Giving yourself your own grade, expressing your emotions to your professor, and experimenting with data: Inspiring ideas for economics education

Author: June Hong

BSc Economics Y1
TeachECONference2021 Student Partner

As the world changes, education must change. This is especially true for the field of economics, which is influenced tremendously by world events. The first session of TeachECONference2021 was marked by both precise analysis of the current state of economics education and innovative ideas to carry economics forward.

Student feedback that acknowledges human emotion

Tobias Brevik of Florida State University presented about ‘Acquiring Actionable Student Feedback in Real Time Through Graded Questionnaires’. Tobias’ questionnaires are unique from others in a few ways. Firstly, they are graded, which increased participation massively; their questionnaires had a 98% participation rate, compared to the 50% of normal end of semester surveys. Secondly, there are many open ended questions. Although this probably makes it harder to view data in a simplified manner, it allows for much richer information that often includes ‘actionable feedback’, which provides suggestions for modifications. Last but not least, questions ask about emotions – what made the student feel positive/negative emotions, etc. Tobias says this acknowledges that humans are emotional and gives students a way to think properly about their experience. I felt that the last point was especially important for making student surveys actually useful. In our Economics course at UCL, we are also given questionnaires at the end of each term. Although they are extensive, many students, admittedly including myself, do not give too much thought answering the questions. If the questionnaires included components where we could express our emotions rather than answering cold questions, it may be easier to think back to what we felt during the term and give honest thoughts.

Various ways data is used in teaching economics

Studying economics means working with a lot of data. In ‘Developing the Role of Data in Teaching Introductory Microeconomics’, Tim Burnett of Aston University provides a deep insight into different ways data is used by educators. Tim divides the use of data into two conceptual frameworks: stimulation and reinforcement. For the former, data is shown before the theory to get students’ attention, while for the latter, it is shown after to support a theoretical idea that has already been introduced. He also classifies two broad strategies that are employed in teaching with data: transmissive, where the lecturer processes and presents data to students, and transactional, where students are given the time and space to work and experiment with the data themselves. Tim surveyed educators on how they use data and found that half of all respondents used data solely transactionally and for reinforcement. The second biggest group was those who use data for both stimulation and reinforcement, with a mix of transmissive and transactional strategies. Based on my experience in first year, the UCL Economics course seems to use data like the latter group. Often, we are shown interesting graphs or statistics to start off a new unit, and more data is shown throughout along with theoretical concepts. Students also get many opportunities to experiment with data in assignments. The fact that our course’s methods is not that of the majority seems to show the diversity of educational methods across institutions.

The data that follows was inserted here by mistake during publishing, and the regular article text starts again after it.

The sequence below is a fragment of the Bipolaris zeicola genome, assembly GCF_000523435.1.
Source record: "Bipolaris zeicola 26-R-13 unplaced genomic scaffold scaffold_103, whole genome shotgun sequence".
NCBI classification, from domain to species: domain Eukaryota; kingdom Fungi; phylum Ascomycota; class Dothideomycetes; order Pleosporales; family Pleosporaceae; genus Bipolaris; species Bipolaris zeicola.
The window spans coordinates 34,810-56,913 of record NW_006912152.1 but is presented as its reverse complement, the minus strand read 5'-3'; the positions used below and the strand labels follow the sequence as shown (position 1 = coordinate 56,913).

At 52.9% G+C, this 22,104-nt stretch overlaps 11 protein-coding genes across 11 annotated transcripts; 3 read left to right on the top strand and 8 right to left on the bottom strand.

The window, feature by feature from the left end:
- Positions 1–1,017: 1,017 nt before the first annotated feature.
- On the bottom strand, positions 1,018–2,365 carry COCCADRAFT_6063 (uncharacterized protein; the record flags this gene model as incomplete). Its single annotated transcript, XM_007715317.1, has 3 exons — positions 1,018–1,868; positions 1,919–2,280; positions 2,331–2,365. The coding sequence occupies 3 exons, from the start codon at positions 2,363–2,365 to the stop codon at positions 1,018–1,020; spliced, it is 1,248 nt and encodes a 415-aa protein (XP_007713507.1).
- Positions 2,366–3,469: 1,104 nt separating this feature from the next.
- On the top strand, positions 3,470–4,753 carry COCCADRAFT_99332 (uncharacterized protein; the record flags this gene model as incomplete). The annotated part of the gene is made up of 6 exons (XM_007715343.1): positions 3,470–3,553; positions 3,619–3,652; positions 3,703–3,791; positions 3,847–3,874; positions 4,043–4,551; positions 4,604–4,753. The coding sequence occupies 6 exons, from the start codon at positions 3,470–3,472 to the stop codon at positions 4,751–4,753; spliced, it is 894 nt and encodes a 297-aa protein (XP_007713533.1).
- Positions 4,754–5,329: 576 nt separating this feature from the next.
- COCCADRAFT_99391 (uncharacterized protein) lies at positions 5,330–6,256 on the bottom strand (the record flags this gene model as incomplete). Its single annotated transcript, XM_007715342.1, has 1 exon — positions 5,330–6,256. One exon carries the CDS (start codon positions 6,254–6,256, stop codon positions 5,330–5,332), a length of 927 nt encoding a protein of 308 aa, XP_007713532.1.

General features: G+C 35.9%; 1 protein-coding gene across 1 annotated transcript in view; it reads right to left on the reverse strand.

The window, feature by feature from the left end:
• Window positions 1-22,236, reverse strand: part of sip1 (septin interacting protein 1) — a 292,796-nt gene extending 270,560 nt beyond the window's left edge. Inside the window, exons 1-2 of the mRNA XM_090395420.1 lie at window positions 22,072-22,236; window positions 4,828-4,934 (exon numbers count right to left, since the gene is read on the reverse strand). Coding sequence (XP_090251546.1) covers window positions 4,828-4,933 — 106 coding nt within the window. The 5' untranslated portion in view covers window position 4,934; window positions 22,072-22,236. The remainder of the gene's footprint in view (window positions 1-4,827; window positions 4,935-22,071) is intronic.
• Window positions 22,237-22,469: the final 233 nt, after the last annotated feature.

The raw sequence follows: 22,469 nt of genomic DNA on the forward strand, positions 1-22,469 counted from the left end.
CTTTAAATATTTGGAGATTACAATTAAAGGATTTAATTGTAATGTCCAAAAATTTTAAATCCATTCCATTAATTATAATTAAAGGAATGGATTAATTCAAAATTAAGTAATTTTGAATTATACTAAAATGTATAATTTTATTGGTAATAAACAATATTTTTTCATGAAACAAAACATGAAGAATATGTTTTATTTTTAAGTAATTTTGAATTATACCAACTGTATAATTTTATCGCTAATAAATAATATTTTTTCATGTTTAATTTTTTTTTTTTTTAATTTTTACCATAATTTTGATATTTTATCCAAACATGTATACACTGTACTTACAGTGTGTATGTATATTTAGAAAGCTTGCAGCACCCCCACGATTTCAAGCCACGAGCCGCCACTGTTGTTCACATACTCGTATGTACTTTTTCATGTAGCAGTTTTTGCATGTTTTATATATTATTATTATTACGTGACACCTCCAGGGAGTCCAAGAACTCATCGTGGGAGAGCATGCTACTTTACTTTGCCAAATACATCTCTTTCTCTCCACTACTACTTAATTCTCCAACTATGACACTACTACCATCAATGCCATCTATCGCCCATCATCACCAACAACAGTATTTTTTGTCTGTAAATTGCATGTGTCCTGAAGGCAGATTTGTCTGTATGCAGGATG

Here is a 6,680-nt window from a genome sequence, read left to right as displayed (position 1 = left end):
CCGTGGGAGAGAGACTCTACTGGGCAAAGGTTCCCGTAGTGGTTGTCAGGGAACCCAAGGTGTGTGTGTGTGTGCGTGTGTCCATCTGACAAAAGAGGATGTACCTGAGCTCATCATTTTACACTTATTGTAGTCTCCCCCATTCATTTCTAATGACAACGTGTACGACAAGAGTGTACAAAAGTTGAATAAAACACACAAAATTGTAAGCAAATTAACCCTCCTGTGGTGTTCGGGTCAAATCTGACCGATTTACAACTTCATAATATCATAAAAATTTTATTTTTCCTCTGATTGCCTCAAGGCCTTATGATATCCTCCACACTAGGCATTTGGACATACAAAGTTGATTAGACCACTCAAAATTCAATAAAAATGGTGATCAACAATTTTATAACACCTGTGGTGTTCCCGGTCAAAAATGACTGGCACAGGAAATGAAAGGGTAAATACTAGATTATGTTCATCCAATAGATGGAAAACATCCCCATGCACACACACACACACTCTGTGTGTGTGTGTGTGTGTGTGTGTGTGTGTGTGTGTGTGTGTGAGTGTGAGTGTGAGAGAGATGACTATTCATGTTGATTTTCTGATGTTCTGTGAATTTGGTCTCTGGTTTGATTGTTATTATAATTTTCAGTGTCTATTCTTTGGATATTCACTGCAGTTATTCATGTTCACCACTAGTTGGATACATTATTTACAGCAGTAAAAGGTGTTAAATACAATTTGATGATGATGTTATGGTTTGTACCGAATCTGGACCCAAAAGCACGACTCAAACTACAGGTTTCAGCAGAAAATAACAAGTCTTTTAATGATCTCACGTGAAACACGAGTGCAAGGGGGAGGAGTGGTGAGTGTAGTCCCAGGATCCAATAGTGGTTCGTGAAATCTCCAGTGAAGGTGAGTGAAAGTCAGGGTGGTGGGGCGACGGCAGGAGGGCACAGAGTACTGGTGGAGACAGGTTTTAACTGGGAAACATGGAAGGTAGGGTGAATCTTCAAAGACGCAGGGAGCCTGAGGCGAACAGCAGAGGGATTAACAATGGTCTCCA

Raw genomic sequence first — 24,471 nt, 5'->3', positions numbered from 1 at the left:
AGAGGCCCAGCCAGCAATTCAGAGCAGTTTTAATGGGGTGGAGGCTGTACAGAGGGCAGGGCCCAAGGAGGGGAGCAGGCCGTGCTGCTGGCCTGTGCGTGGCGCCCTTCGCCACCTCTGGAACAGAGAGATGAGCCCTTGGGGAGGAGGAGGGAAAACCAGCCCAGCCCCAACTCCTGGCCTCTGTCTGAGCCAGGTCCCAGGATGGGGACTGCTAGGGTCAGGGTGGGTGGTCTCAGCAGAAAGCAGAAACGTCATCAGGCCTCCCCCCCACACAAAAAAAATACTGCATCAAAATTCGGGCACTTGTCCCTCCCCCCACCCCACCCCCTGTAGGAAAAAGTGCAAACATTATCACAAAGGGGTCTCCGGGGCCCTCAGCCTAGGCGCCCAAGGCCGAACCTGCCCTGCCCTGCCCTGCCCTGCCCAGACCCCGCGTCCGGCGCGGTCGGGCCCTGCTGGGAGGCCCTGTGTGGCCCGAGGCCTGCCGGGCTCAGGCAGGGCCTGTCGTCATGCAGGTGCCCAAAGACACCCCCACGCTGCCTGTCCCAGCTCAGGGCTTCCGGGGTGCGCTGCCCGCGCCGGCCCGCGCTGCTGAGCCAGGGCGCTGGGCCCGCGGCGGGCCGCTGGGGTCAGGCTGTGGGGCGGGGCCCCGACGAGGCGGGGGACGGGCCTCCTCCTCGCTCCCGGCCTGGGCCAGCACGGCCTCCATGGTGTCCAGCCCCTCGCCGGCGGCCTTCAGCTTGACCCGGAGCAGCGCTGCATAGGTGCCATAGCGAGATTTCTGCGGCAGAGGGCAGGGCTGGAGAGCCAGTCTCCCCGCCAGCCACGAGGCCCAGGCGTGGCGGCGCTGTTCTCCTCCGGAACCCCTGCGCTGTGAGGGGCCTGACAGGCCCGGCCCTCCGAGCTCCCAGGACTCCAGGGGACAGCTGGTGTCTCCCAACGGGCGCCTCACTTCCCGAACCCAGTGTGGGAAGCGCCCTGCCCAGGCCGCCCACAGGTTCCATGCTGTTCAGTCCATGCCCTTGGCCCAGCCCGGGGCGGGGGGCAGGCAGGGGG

Self-grading

In ‘Un- (or Self-) Grading: Reflections from an Upper-Level Elective’, Sarah Jacobson of Williams College makes a proposal that is certainly exciting for students. She experimented allowing students to give themselves a grade based on learning and growth objectives. The professor can then accept or overturn the grade. Sarah quotes Jesse Stommel, one of the pioneers of ‘ungrading’, who believes grades create “hostile relationships between students and teachers”. After a semester of trying this system of self-grading, Sarah found that while most students proposed A’s, there were a few who proposed lower grades. Notably, the students who gave themselves a high grade explained thoughtfully what their journey was like and how they met their objectives. In other words, students did not simply give themselves a free A. More importantly, Sarah says some students reported feeling a lot more intellectual freedom. Instead of working to meet a specific criterion and obsessing over grades, students could experiment and improve their understandings in their own ways. ‘Different types of smarts’ were respected. I believe the UCL Economics department should experiment with self-grading, too. It may sound like I say that out of self-interest just to get easy grades, but I think most students would be able to say that focusing on grades so much distracts us from becoming genuinely, academically interested in our field of study. Instead of exploring our own ways of thinking, we look for model solutions and rubrics in the hope that we’ll get a higher grade. We should certainly see if Sarah’s positive experience with self-grading could be replicated here at UCL.

This session highlighted how economics education is constantly undergoing innovation. I was able to catch a glimpse at what sort of process educators go through to deliver the interesting courses we study now. It will certainly be exciting to see the ideas presented today being adopted at UCL.


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